Set in Wedersen, a working-class town in post-World War II Germany, Next Door Lived a Girl explores the dark transformation of young boys into young men. The town’s veneer of peaceful industry barely conceals the ugly secrets that lie beneath. Moritz and his friends make a dangerous discovery that pulls them into a war with a rival gang, into the ruthless and cunning world of blackmail and consequence, and, ultimately, into a cascading series of events that will change the nature of their friendship, and their lives, forever.
“This is Stefan Kiesbye’s brilliant debut, a book so quiet and yet so maddeningly powerful, you just have to wonder about him a little bit. The setting is tribal, alien, hostile and middle-class. The backdrop is the lingering and haunting ravages of war, a place where society does not hold together, does not transmit ideals and values, does not sustain notions of right and wrong. Inescapable is the rendering of a human condition: ordered, spontaneous and shockingly violent.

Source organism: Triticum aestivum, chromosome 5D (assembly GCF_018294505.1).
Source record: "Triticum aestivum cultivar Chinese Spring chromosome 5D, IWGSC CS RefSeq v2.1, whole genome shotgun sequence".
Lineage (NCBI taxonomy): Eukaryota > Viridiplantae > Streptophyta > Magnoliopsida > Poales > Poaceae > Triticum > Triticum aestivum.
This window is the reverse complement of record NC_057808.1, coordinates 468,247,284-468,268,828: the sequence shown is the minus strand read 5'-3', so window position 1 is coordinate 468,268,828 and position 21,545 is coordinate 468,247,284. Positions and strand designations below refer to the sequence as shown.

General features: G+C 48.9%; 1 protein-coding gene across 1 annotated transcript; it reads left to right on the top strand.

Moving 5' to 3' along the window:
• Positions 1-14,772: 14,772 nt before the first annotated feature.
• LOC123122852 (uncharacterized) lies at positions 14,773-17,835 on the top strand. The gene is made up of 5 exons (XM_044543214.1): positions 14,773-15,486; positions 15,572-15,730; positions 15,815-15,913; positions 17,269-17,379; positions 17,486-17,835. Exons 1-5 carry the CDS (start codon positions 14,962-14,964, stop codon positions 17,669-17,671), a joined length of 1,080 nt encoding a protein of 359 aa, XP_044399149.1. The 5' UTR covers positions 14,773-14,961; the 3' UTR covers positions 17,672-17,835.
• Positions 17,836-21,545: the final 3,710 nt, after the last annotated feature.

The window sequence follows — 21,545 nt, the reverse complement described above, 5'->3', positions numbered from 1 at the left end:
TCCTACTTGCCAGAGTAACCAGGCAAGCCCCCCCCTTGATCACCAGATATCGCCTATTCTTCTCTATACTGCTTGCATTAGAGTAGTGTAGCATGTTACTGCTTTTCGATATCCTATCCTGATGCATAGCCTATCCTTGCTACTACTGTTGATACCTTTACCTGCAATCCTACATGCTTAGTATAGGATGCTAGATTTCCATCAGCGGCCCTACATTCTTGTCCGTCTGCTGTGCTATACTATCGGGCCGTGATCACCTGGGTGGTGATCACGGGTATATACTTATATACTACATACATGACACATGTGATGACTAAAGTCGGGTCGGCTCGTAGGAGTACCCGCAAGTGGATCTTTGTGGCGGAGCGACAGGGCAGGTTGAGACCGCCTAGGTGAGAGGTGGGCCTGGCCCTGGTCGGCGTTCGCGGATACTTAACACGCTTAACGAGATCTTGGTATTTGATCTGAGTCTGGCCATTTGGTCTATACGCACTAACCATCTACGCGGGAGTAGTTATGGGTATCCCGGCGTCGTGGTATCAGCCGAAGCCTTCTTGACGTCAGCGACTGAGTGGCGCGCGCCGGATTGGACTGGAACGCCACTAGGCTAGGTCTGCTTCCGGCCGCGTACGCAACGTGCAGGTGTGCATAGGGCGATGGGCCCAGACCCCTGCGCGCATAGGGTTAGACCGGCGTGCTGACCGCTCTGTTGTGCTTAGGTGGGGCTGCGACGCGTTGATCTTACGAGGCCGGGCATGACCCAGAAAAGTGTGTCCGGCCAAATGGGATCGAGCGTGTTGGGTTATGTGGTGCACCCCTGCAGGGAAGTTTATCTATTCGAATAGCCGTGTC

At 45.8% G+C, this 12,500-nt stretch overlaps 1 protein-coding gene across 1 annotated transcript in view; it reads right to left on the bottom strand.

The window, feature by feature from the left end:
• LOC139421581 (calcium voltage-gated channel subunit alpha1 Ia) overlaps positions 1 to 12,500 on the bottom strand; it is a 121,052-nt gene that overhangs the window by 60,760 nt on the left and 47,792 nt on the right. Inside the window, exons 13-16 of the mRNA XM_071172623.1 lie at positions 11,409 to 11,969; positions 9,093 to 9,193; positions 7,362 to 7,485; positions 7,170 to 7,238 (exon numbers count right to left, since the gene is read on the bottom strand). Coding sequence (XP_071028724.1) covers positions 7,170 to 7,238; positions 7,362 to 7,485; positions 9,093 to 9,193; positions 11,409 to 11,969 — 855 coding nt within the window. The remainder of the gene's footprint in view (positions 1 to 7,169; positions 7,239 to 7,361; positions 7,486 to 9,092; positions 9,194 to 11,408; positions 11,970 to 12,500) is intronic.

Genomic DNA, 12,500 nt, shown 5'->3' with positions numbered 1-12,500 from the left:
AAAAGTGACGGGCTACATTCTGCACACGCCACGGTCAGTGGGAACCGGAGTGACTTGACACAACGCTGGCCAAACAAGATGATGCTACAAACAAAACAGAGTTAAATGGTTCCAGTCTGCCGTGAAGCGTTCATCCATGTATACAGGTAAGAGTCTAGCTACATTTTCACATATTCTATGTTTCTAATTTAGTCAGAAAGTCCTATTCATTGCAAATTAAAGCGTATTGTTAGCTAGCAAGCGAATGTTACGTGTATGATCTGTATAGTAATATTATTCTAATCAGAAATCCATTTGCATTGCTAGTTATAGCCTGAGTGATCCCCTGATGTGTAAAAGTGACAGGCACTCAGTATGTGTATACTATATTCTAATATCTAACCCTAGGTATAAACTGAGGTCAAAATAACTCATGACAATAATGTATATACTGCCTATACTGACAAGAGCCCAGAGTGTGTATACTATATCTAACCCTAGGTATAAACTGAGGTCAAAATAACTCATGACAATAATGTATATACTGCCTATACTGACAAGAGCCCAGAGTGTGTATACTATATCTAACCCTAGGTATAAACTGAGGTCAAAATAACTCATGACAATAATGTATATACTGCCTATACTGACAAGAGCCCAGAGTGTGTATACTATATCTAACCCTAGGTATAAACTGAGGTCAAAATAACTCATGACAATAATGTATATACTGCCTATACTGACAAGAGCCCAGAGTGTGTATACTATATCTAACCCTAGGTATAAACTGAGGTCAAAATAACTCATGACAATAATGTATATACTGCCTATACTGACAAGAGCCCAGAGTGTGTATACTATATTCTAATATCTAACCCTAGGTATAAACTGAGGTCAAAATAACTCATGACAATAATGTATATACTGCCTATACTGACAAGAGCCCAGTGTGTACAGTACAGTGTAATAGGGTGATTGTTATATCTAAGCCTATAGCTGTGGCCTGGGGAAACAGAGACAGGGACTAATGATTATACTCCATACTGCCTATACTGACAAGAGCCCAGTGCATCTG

“In clear and lucid prose, Next Door Lived A Girl reads as the truest of true-crime novels. Its protagonist is the remembering everyboy who suffers profoundly and in turn commits the gravest of acts. His is a telling voice, agile, insightful and darkly humorous. He does not ask for understanding because he knows you could not possibly understand what happens and he does not ask for forgiveness because he knows you could never forgive such terrible actions.
“But you do understand these events. You understand them the same way you understand falling water or tumbling stones. They happen and you can do no other than believe them. And at the extreme reach of your heart’s mind you do forgive, because, well, what else can you do? This he earns from you and what he earns, he earns the hard way.
“You will read from beginning to end and you will feel this world and its inhabitants neither responding nor reacting in ways you quite expect, but nevertheless, rising up beneath you in a most compelling and unsettling way and when you are through you will scratch your head and tell someone they have to read it too.”